Looking to next weekend While still early in model projections, the next notable event to impact the country may be a swiftly moving Arctic front trailing behind a relatively strong Low pressure system progged to move northeast from the Great Lakes. 
  • Cold and more cold: Were this outcome to verify, near-freezing air would surge straight the Gulf coast, making for a very cold weekend for much of the eastern U.S. on Saturday and Sunday.  
  • Just one view: The image shown above is for 1:00 AM EST Saturday morning 2/25 as of the 1 AM model runs from today, and the 5,000-foot level map was selected for simplicity. As with every medium range forecast outside 5 days, it is not a specific call for one outcome, but an overview of what is on the horizon given the current pattern.
Thanks for the collaboration! Our entire team would like to express thanks to  our many readers across the U.S. for your loyalty and involvement with us in the recent storm. The forecasters were very encouraged to read of so many  supportive  comments, or to see readers posting pictures of the event from their area in their forecast zones. We appreciate you sharing your weather with us!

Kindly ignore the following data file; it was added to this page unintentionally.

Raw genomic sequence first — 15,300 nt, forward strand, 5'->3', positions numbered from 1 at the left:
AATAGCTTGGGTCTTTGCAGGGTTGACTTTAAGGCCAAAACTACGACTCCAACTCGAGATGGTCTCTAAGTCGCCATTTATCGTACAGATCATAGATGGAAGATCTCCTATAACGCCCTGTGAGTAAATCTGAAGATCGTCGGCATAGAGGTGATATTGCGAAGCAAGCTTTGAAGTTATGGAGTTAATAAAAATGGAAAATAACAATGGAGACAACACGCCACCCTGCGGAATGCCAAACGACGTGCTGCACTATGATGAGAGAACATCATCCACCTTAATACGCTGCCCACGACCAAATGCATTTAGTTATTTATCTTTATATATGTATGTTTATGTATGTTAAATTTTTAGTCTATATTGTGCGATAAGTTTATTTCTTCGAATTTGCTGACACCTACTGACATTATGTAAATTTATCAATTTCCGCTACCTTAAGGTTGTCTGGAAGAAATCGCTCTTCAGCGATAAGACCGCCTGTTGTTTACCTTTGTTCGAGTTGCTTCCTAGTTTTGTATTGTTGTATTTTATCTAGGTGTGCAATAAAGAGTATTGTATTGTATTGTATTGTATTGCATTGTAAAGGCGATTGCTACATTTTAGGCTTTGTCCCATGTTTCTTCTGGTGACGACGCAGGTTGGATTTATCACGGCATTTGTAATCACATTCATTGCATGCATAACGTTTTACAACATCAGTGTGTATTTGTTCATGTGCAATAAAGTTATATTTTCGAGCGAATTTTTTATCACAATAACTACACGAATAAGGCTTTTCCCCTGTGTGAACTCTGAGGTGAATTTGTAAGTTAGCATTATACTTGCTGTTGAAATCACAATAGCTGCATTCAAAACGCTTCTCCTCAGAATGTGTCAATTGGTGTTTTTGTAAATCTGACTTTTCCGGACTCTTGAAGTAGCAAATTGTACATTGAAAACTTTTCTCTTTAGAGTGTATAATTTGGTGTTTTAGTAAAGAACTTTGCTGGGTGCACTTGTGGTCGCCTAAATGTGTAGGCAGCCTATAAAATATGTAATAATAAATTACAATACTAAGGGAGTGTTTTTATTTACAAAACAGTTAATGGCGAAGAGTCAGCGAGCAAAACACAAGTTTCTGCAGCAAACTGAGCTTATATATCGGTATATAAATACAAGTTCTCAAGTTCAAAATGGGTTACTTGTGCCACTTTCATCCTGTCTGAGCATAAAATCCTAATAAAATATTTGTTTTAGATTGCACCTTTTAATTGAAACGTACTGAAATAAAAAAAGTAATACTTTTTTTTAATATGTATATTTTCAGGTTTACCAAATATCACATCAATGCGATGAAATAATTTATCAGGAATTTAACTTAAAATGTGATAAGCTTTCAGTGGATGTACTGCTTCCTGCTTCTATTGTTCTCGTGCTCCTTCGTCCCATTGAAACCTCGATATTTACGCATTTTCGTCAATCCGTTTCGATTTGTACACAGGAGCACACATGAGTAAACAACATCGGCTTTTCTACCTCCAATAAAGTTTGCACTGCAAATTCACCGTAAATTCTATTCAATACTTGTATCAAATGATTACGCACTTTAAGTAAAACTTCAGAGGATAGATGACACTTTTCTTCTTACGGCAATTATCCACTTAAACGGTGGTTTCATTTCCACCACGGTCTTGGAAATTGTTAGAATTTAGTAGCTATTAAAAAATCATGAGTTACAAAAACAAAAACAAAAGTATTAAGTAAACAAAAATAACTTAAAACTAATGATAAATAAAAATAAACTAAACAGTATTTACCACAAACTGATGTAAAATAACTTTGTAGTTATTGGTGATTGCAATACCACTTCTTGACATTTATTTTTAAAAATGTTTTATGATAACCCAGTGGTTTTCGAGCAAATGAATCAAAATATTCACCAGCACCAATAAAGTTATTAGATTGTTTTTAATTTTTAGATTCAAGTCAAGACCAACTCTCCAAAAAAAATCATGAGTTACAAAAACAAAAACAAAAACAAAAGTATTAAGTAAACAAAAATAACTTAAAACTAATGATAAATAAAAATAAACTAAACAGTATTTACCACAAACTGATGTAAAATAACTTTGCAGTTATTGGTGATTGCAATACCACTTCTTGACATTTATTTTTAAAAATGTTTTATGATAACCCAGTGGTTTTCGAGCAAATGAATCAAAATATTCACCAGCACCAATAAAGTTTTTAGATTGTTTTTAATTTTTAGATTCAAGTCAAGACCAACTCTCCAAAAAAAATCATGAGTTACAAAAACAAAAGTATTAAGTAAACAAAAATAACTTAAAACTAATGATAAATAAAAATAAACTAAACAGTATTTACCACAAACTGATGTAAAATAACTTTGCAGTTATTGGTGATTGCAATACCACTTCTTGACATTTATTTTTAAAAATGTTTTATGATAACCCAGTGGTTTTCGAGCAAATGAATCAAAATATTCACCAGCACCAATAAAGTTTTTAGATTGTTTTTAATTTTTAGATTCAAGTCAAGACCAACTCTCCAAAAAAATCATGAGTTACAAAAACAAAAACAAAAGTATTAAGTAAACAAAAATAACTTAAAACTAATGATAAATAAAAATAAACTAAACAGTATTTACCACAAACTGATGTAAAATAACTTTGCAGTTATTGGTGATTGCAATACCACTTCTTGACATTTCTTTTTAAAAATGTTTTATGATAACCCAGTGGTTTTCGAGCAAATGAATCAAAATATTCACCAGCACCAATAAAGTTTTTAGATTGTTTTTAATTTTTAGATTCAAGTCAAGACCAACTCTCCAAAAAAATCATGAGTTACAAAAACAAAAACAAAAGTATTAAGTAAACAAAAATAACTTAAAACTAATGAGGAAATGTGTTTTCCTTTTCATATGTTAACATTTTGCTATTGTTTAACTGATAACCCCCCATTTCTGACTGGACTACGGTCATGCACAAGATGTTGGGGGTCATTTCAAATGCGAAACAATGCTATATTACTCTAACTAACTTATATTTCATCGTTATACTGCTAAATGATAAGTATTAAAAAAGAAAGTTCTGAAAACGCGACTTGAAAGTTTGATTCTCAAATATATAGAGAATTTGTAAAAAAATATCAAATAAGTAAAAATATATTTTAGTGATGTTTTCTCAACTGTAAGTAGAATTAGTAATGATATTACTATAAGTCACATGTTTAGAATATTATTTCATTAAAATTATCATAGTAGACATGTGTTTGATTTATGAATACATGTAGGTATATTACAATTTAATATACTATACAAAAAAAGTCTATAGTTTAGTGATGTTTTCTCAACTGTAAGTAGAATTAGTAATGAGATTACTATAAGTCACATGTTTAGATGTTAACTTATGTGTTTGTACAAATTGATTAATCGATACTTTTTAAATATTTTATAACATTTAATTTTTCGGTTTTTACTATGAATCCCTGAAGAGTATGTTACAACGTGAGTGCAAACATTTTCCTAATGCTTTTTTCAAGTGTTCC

(Forecasters Foot, Isaacs; Advisors Berk, Palmer, Lear, Winstead and Krichinsky) 

Sunday, February 19, 2012

"Do you see what I see?"

PSU E-WALL LOOPS (Left) Water Vapor | (Right) Infrared Radar

7:35 PM EST 2/19/12 
The question that our Winter Stormcast Team has been wondering for our readers is: "Do you see what I see?" While heavy snow has been reported in Kentucky, North Carolina, western and central Virginia, readers in the Mid-Atlantic are nervously (or excitedly) watching as the low develops off the South Carolina coast. The precipitation shield continues to march ever northward, making us all wonder if this storm has a few more tricks up the sleeve. What are you seeing in your area? Tell us in the comments.

We offer these intriguing observations from our local teams:
  • Heavy snowfall rates of 2 inches per hour have been reported to the Blacksburg VA National Weather Service. The Sterling NWS has just raised snow totals in Central Virginia. Details on our page there
  • Lightning being reported in southwest Virginia, with one observer noting there was also "distant lightning" in other locations.
  • An upper air sounding at 1:00 PM today in the vicinity of the lightning, showed steep lapse rates of 7.1 c/km. This is indicative of strong upward motion, leading to higher snowfall rates and possible thundersnow. 
Screen capture as of 4:35 PM